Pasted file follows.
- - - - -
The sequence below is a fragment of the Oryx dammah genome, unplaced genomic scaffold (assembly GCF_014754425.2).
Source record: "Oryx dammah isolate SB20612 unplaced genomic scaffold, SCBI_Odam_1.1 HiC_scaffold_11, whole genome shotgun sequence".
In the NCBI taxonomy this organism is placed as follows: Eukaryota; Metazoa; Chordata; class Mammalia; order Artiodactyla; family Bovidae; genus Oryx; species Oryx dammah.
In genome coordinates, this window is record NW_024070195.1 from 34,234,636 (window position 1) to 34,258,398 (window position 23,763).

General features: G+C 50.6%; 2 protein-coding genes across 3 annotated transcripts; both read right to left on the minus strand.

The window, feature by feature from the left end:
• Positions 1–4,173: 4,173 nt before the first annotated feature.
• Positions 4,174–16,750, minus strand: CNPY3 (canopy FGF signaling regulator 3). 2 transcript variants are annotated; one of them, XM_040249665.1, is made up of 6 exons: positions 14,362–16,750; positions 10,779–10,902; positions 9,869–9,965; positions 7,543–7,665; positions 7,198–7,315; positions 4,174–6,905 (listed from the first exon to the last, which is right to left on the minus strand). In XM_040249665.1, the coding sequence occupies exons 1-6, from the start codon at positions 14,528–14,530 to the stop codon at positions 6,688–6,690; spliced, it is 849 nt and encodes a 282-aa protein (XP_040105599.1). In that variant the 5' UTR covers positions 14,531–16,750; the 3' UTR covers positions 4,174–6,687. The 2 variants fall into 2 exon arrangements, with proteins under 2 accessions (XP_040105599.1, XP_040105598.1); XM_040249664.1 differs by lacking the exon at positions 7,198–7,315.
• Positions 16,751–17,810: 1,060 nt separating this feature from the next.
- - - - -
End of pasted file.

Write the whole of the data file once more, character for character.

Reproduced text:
The sequence below is a fragment of the Oryx dammah genome, unplaced genomic scaffold (assembly GCF_014754425.2).
Source record: "Oryx dammah isolate SB20612 unplaced genomic scaffold, SCBI_Odam_1.1 HiC_scaffold_11, whole genome shotgun sequence".
In the NCBI taxonomy this organism is placed as follows: Eukaryota; Metazoa; Chordata; class Mammalia; order Artiodactyla; family Bovidae; genus Oryx; species Oryx dammah.
In genome coordinates, this window is record NW_024070195.1 from 34,234,636 (window position 1) to 34,258,398 (window position 23,763).

General features: G+C 50.6%; 2 protein-coding genes across 3 annotated transcripts; both read right to left on the minus strand.

The window, feature by feature from the left end:
• Positions 1–4,173: 4,173 nt before the first annotated feature.
• Positions 4,174–16,750, minus strand: CNPY3 (canopy FGF signaling regulator 3). 2 transcript variants are annotated; one of them, XM_040249665.1, is made up of 6 exons: positions 14,362–16,750; positions 10,779–10,902; positions 9,869–9,965; positions 7,543–7,665; positions 7,198–7,315; positions 4,174–6,905 (listed from the first exon to the last, which is right to left on the minus strand). In XM_040249665.1, the coding sequence occupies exons 1-6, from the start codon at positions 14,528–14,530 to the stop codon at positions 6,688–6,690; spliced, it is 849 nt and encodes a 282-aa protein (XP_040105599.1). In that variant the 5' UTR covers positions 14,531–16,750; the 3' UTR covers positions 4,174–6,687. The 2 variants fall into 2 exon arrangements, with proteins under 2 accessions (XP_040105599.1, XP_040105598.1); XM_040249664.1 differs by lacking the exon at positions 7,198–7,315.
• Positions 16,751–17,810: 1,060 nt separating this feature from the next.